Setting the Stage for Active Involvement in Your Learning Environment

These days, traditional lectures have taken on the aura of an ancient technology whose time has long ago come and gone. In fact, some claim lectures are like the carpet-beaters of old. They were not very good at cleaning carpets even in their day, but they were all we had.

The lecture method of formal education has been under attack to varying degrees for more than one hundred years, but it is only within the last two decades we have some credible scientific evidence on how the brain learns. Advances in computerized imaging technology have made this research possible, and it confirms what many have long believed. The passive nature of a lecture presentation is not the most effective way to learn. The brain needs to be actively involved in the learning process. As long ago as the days of Socrates, some educators suspected this to be true and effectively used questioning techniques to engage the minds of their students.

However, even in the presence of this contemporary research, the debate about what constitutes effective education rages on. For one thing, the research is far from conclusive and defining what qualifies as active learning can be difficult. In addition, there are still many educators who are attracted by the idea of active involvement, but firmly believe they have too much content of a critical nature to invest precious minutes in learning involving activities.

Some proponents of student-centered learning and discovery learning approaches feel learners should not only be involved in the learning process, they should also be involved in determining what is to be learned.

Others maintain there is still a need for teachers to be responsible for determining what content is most important, while at the same time recognizing the need for presentations and follow-up activities that promote active involvement.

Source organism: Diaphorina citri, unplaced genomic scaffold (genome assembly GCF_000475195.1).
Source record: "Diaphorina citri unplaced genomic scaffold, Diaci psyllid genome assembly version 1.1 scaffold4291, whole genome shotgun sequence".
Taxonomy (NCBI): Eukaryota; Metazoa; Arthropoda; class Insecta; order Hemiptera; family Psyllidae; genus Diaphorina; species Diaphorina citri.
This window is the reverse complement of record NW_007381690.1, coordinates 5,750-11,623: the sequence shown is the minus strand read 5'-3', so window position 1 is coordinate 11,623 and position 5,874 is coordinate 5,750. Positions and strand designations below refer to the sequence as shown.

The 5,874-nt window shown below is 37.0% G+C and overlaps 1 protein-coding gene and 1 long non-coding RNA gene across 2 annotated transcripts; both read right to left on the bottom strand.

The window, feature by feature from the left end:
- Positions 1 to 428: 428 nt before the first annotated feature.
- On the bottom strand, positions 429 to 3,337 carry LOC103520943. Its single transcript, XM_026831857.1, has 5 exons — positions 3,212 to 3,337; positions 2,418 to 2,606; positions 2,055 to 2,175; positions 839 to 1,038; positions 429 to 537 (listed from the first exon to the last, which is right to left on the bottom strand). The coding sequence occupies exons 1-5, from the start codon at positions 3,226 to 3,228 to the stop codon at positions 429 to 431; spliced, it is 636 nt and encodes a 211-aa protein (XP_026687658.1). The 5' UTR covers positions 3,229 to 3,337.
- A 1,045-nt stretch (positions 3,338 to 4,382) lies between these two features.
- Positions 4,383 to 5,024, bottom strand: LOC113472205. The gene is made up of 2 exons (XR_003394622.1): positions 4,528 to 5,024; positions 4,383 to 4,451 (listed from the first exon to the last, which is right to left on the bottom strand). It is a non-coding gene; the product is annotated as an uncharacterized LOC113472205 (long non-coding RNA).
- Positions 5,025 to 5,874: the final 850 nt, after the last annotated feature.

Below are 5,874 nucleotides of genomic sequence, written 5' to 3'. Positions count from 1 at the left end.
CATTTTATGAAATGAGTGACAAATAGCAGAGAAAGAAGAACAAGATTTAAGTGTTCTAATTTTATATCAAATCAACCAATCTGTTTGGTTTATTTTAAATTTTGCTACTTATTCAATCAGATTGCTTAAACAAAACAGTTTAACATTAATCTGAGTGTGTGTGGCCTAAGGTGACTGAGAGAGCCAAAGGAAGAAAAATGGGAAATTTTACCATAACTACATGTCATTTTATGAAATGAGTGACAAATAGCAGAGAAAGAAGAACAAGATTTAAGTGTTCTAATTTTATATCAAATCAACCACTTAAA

In addition, many teachers who are adopting active learning approaches realize that certain learners do better with a gradual shift away from more traditional methods.

In either case, teachers and instructors sometimes forget about setting the stage for whatever involvement methods they are going to use.

There is nothing magical about setting the stage. It is simply a matter of letting your students know what you are planning before it happens. Think of it as starting a session with the syllabus of the day.

For example, if you have a 10-minute presentation on management styles planned, followed by a group task to list the similarities and differences or advantages and disadvantages of each style, let the class in on your plans.

If learners know they will be immediately asked to apply what they have learned, they are more motivated to pay attention. Do this for your entire lesson plan, letting students know exactly what you plan to cover and at what points they will get directly involved.

Over time, you can expand this idea and offer a range of activities from which they can choose following a content presentation. For example, if your follow-up group discussion activity is a rank-ordering task, you can provide different criteria for the rank-order and allow each group to select the criteria they feel would be most beneficial to their own learning.

Dr Bryan A. West is the owner and manager of Fortress Learning ( http://www.fortresslearning.com.au ), an Australian Registered Training Organisation who consistently generates greater than 90% student satisfaction ratings with their range of online courses. Learn more by visiting http://www.fortresslearning.com.au.